Namibia: High Blood Pressure Medicine Out of Stock

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The ministry of health is experiencing a shortage of amlodipine medication used to treat high blood pressure and coronary artery disease.

The Namibian last week visited the Katutura Intermediate Hospital, the Windhoek Central Hospital and the Khomasdal Clinic, with staff at the pharmacies saying they did not have the drug in stock.

Several hospitals in the Erongo and Oshana regions also confirmed that they do not have amlodipine, although they said patients are being given alternative medication.

In March this year, health minister Kalumbi Shangula stated that the ministry faces a persistent struggle to procure medicine and other pharmaceutical products. He added that the ministry was struggling to supply medicine to institutions throughout the country.

A Windhoek patient, who spoke to The Namibian on condition of anonymity, last week complained that he has been going to the Katutura Intermediate Hospital for the past three months for his amlodipine prescription, but is sent away every time because there is no medicine.

The patient noted that every time he goes to the doctor, he is told that his blood pressure is high, but whenever he enquires about the medication, he is referred to private pharmacies.

"I am not on medical aid since I am unemployed, so I cannot afford the medicine at private pharmacies," the patient said, explaining that at the state hospital, they pay as little as N$10, but around N$150 at private pharmacies for the drug.

A staff member at one state pharmacy told The Namibian last week that they receive medicine in batches, which usually run out before the end of the day.

Erongo's acting health director Dr Amir Shaker told The Namibian on Tuesday that the region has also been out of stock for amlodipine for the past two months because the Central Medical Stores (CMS) had run out of the medication. He said new stock is expected next month.

"That does not mean patients don't have medicine for hypertension. There are alternatives, which we have in stock," he said.

The Oshakati State Hospital's medical superintendent, Dr Korbinian Vizkaya Amutenya, confirmed the shortage to The Namibian on Tuesday.

He said amlodipine has been out of stock for close to a month now. He, however, was quick to add that they have been informed that it is now available at the CMS, and will soon be delivered to the hospital.

"In the meantime, we have been giving our patients the alternatives - a perindopril dosage and amiloride," Amutenya added.

Although the Onandjokwe State Hospital's acting medical superintendent, Dr Siraji Saad Rwehumbiza, could not confirm whether amlodipine is out of stock, a doctor at the hospital told The Namibian that it has been out of stock for close to six months, and patients have been buying their own medication.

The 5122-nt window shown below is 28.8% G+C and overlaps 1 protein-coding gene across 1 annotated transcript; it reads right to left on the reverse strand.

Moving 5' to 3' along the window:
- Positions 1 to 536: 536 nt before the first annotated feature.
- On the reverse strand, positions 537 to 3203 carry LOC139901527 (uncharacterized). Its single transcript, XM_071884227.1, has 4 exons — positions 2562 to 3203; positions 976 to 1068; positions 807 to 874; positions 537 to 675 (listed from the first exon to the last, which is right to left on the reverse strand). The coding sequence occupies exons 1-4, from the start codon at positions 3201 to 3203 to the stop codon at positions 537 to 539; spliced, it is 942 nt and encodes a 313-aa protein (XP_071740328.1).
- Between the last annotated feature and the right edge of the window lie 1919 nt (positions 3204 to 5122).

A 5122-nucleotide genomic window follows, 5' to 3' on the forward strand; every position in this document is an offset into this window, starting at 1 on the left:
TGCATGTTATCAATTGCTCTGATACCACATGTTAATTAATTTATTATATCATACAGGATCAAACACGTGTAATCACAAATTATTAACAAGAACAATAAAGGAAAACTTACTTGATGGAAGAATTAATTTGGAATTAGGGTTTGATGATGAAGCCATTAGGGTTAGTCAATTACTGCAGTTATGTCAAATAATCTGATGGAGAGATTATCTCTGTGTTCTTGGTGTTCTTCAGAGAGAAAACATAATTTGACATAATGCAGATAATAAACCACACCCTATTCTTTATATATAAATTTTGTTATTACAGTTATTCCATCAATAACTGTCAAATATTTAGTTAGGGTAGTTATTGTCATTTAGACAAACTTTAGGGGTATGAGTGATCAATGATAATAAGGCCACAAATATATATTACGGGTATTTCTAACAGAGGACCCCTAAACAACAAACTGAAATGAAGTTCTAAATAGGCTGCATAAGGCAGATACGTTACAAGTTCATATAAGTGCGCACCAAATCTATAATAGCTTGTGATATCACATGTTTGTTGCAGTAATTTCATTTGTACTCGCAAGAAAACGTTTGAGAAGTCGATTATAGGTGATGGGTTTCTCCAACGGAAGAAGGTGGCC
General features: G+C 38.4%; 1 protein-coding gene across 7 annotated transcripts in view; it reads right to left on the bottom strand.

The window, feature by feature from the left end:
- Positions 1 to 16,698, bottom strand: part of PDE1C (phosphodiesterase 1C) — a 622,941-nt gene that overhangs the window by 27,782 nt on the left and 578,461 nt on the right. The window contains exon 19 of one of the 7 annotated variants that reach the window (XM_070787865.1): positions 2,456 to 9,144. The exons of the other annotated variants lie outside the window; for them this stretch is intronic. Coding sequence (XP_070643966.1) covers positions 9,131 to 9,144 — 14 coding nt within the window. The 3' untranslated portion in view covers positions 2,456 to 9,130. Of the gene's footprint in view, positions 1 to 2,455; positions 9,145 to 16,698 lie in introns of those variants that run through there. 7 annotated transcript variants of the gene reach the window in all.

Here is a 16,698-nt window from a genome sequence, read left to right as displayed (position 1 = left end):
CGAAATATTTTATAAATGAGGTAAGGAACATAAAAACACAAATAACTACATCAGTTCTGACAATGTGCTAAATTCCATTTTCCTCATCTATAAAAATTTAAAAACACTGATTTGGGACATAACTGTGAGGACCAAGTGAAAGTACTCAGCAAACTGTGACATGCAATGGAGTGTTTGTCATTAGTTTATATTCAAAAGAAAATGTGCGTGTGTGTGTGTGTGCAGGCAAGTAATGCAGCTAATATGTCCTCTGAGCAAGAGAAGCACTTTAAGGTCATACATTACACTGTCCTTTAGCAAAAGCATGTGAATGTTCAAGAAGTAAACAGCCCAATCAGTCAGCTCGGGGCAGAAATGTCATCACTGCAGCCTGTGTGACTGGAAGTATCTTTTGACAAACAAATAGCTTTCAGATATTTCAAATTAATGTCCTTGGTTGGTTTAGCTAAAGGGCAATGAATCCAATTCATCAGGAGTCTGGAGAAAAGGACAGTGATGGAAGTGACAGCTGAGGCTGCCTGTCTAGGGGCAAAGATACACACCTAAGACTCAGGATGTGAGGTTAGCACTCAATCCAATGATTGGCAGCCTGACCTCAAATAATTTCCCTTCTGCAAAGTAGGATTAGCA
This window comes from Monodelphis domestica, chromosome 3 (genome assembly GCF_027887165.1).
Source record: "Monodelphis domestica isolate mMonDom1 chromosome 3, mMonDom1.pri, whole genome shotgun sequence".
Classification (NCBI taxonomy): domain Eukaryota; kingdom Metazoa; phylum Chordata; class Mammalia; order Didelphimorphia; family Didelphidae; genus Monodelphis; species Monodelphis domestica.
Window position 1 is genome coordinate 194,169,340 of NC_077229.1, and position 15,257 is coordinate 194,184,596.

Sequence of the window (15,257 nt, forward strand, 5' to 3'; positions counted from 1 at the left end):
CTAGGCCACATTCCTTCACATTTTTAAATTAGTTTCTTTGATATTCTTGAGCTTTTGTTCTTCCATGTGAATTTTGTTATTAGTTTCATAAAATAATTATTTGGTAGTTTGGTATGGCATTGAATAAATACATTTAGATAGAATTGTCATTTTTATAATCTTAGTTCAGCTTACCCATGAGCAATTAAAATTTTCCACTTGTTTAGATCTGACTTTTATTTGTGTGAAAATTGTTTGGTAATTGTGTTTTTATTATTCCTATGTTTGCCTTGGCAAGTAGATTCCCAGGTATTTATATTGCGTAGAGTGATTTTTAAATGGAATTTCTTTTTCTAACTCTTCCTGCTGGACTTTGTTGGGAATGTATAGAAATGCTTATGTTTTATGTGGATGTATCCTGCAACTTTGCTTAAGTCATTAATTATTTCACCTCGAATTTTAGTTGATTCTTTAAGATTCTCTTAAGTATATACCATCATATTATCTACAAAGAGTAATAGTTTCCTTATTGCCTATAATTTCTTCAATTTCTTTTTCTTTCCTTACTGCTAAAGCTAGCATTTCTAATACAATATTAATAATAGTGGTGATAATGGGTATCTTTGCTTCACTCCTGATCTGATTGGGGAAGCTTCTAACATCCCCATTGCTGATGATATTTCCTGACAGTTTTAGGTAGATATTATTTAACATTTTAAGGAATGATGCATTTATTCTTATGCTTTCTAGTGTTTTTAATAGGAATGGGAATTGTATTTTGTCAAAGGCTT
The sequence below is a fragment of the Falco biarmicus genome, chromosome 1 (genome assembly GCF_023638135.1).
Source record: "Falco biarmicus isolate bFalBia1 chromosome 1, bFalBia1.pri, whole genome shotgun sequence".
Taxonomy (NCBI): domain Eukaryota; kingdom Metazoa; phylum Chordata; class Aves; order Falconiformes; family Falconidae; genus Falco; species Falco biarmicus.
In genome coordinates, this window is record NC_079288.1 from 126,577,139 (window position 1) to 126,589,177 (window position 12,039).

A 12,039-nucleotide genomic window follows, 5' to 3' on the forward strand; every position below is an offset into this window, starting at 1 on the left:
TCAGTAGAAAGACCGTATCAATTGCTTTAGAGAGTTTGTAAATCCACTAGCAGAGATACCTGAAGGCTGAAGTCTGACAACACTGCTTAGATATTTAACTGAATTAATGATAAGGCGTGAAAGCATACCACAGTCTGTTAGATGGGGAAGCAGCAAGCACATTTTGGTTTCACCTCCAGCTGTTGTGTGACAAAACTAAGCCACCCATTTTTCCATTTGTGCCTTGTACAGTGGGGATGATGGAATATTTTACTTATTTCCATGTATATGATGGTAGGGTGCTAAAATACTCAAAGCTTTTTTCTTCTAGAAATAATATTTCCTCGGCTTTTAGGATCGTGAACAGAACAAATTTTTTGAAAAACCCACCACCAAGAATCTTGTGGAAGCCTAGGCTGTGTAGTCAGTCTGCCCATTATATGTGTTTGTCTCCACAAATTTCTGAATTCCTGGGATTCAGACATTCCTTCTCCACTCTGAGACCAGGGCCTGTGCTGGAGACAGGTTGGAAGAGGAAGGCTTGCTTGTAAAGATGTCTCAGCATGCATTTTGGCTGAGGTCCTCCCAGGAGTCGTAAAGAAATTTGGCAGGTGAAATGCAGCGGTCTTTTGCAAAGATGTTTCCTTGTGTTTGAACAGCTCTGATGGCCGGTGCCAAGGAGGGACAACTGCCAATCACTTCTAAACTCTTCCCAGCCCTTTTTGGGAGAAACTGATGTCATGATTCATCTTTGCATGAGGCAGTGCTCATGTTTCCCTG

Rwehumbiza explained that should the hospital run out of a certain type of medication, there is always an alternative.

"They (patients) are not going to die. We offer them alternative medication. They can use them and revert to their normal medication once it is back in stock, unless it's not good for a patient; maybe if they are allergic to it," Rwehumbiza stressed.

The health ministry's executive director, Ben Nangombe, on Monday said some supply delays and shipping issues resulted in the amlodipine's delivery delay.

"The stock arrived at the Walvis Bay port, and should be delivered to the CMS by Tuesday next week," he told The Namibian. Nangombe added that due to the current stock-out, the new stock would quickly be allocated to facilities on a national level.

"There is already a procurement process underway to secure more hypertension medicine," he explained.

The executive director noted that the ministry has made sure that alternative treatment is offered, which include peridopril, amiloride and indapamide.

He said the ministry has a web-based stock system that not only shares the stock situation at the CMS with all facilities on a weekly basis, but also provides information on the stock at the facility level monthly.

"Should an item be received at CMS that was out of stock for some time, the stock system would be updated immediately so that facilities know they may proceed to order this item," he noted.

However, Nangombe said given the current economic climate, a global shortage of the active pharmaceutical ingredient and the fact that no annual pharmaceutical and clinical long-term contracts were awarded led to shortages occuring when maintaining huge amounts of items.

He said the ministry is trying to improve the situation by pooled procurement, and the re-submission of the two-year tender for pharmaceutical and clinical products.

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